My company leapt upon Covid mania when it came out (like those feinting teenage girls at airports when the Beatles landed). They demanded everyone work form home, and negotiated cancellation of the lease of two floors out of five in the building. When they decided to let people come back in they instituted a protocol whereby every second seat had to be kept empty as a coof-buffer.

    So they effectively reduced the number of desks to 30% of what it was pre-Covid, and now every desk is a hot desk – you cannot create a space for yourself with photos, trophies and awards you may have won, add non-standard items like you own desk-lamp, cannot be sure how many monitors you will get, or even get a keyboard that is worn in the way with which you are familiar. Docking stations disappear, the chairs have to be re-set everyday, you have no storage space because who uses storage for something you will only need for one day?

    Now they are trying to entice people to come back to the office regularly with things like afternoon drinks on a Thursday (when, at most, only 30% of people will be there) or emails about how nice it is to work in the office with friends.

    Do you remember those books from when you were a kid where they had blue and red pictures overlaid and you put a piece of red cellophane over the top to see the blue image underneath? I think there are countless shades in what makes people work and these fuckers have only got one piece of cellophane.

    (Yes, I know the cellophane shows every colour other than its own, so if there are five colours it will show four, but I am on a roll.)


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  19. If you listen to what Zuckerberg said to Rogan:

    – the FBI warned Facebook of a pattern of election disinformation, it wasn’t specific that Zuck could recall

    – Facebook engaged a third party to monitor this issue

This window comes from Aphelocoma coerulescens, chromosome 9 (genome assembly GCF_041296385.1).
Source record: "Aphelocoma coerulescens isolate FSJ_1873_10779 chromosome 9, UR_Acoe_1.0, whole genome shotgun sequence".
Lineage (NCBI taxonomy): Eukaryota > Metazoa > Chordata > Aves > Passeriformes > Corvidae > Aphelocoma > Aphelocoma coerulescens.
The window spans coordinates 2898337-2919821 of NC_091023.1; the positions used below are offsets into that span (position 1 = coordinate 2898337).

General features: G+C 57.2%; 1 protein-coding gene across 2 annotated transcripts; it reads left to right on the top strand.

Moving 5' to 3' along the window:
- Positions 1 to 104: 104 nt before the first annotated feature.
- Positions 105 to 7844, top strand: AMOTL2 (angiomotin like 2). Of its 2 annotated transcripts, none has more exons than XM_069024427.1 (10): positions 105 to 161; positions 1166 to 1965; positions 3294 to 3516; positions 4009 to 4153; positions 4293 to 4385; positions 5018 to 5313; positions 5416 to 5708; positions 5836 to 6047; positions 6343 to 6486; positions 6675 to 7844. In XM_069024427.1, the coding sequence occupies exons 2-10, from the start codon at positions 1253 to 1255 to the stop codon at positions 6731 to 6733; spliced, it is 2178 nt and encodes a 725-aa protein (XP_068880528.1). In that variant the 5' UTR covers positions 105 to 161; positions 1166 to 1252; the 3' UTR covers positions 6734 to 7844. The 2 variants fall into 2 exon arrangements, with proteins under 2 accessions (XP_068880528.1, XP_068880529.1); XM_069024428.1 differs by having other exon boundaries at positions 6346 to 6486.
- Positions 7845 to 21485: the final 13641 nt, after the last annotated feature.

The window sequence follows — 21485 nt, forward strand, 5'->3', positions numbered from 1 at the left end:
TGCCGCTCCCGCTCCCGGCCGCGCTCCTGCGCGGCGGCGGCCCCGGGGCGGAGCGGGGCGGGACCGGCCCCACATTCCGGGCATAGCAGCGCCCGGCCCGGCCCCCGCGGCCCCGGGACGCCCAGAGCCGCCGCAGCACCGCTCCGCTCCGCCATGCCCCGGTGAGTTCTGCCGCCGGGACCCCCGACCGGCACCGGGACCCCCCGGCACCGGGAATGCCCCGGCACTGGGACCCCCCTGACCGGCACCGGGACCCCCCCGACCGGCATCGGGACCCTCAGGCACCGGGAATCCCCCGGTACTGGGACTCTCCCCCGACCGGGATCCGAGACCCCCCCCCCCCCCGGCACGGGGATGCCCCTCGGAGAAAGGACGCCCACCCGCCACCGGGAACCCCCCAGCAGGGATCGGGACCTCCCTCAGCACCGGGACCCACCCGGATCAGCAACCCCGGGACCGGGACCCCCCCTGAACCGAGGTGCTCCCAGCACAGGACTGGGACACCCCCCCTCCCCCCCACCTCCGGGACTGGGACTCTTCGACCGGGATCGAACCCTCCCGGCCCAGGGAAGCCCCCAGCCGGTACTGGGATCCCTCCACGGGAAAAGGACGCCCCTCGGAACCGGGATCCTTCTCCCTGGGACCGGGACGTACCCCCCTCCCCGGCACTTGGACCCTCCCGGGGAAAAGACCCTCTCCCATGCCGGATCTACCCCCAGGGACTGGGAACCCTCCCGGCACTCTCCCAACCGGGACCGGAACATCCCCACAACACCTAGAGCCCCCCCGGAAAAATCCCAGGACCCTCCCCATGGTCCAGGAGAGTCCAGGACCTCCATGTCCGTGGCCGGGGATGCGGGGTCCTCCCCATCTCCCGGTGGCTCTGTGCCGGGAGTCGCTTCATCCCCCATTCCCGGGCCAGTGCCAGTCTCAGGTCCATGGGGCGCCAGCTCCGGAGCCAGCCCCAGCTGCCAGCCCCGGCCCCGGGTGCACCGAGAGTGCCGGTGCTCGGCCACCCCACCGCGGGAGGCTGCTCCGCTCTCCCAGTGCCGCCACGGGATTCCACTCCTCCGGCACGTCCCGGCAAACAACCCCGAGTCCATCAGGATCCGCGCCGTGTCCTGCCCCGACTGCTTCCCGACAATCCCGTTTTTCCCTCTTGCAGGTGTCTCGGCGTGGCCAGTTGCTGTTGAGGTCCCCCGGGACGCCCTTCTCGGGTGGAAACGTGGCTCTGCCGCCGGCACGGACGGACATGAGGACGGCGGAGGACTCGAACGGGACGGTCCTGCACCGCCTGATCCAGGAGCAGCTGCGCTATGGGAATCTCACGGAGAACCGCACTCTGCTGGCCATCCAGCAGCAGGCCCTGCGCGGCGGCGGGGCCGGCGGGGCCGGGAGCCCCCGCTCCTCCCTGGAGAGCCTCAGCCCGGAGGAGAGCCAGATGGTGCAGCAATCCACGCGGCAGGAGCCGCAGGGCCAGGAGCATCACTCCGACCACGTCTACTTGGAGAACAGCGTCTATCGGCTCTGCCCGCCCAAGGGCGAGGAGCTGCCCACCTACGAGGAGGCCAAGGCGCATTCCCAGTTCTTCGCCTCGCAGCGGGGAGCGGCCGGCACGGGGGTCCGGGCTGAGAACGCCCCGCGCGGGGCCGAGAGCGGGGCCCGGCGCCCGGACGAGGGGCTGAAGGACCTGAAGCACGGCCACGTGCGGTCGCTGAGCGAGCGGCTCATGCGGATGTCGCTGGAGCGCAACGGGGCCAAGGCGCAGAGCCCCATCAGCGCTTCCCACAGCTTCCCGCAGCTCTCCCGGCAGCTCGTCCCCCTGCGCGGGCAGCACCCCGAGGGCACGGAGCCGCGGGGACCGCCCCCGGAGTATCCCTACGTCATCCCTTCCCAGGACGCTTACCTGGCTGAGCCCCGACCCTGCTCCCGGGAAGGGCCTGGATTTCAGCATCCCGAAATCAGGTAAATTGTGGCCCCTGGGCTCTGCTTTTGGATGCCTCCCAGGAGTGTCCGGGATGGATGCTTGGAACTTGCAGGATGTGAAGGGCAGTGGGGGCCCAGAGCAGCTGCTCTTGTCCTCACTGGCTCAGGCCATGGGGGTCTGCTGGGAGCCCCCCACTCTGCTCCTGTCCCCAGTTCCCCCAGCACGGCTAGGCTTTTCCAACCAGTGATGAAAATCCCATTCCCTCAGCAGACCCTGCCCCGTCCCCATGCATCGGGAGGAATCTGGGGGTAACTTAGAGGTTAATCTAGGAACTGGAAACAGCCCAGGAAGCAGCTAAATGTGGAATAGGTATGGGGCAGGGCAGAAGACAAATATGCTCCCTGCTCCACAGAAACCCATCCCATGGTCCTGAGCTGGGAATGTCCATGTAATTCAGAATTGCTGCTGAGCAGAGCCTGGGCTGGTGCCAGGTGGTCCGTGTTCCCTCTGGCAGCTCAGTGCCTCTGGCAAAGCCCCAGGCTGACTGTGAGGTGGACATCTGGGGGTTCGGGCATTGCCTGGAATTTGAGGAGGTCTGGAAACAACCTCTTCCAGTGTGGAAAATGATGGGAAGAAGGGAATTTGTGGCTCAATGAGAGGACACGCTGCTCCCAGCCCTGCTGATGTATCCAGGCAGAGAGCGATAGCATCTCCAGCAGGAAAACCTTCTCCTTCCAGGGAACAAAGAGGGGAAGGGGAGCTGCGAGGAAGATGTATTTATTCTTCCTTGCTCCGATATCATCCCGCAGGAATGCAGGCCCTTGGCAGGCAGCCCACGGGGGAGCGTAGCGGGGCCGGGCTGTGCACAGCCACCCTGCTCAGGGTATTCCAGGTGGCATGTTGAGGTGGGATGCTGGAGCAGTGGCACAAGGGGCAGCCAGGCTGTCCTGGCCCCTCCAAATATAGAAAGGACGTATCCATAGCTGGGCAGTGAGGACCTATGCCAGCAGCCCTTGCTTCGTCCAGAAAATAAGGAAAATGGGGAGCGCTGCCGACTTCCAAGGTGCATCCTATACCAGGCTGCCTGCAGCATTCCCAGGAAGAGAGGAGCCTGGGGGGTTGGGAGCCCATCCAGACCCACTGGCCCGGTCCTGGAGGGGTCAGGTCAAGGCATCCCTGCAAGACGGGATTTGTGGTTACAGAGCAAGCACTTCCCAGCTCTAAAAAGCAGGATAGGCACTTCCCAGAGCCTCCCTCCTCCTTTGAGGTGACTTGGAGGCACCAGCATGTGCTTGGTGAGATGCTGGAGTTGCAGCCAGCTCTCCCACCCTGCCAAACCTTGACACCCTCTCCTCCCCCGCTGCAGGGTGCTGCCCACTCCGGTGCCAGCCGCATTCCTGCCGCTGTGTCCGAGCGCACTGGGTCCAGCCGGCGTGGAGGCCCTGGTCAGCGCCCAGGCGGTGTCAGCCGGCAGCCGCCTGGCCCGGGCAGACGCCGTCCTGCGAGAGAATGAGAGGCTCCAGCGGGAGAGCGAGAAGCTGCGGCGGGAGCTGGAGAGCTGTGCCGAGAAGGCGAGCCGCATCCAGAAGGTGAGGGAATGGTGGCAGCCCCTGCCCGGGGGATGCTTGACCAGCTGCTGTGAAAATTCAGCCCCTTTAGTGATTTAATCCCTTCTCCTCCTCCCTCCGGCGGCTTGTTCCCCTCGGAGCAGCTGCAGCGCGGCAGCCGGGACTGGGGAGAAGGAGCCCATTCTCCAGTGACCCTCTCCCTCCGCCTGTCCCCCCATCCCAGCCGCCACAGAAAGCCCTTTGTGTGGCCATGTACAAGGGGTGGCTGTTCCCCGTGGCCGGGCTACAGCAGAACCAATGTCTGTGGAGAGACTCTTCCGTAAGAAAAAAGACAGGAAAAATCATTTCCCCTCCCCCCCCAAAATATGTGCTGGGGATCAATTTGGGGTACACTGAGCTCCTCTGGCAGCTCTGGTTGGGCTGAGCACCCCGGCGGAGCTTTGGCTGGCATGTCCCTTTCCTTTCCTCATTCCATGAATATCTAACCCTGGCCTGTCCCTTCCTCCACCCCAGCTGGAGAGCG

– the Hunter stuff fit the pattern

    There is no scandal here.

    Yes, there was a pattern of disinformation. The alphabet agencies sent out their superannuated figureheads to promote the lie that the laptop was not Hunter’s and insinuate that the ‘laptop story’ was Russian disinfo, even though the FBI had possession of the laptop since Dec 2019 and had very likely already determined its authenticity, in the month prior to the 2020 election. Your attempt to whitewash this is obvious nonsense. It’s in the same ballpark as ‘the knife went in’.


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  20. To be fair to the FBI, they could be excused for being a little jumpy about Russian disinformation recycled by Trumpkins after 2016.

    Particularly when it involves a blind computer repairman, or whatever. The details sounded bogus.


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  21. Is ‘he’ her preferred pronoun?

    Gender is like an iridescent butterfly wing, a light-splintering diamond, the procession of hues in a day’s sky imprisoned in mollusk’s shell.

    Damn thing changes as soon as you look at it.

    She was a she when she spoke, which makes it almost certain she is a he now.


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  22. To be fair to the FBI, they could be excused for being a little jumpy about Russian disinformation recycled by Trumpkins after 2016.

    Particularly when it involves a blind computer repairman, or whatever. The details sounded bogus.

    They had the laptop since Dec 2019. You are just ‘playing’ dumb now.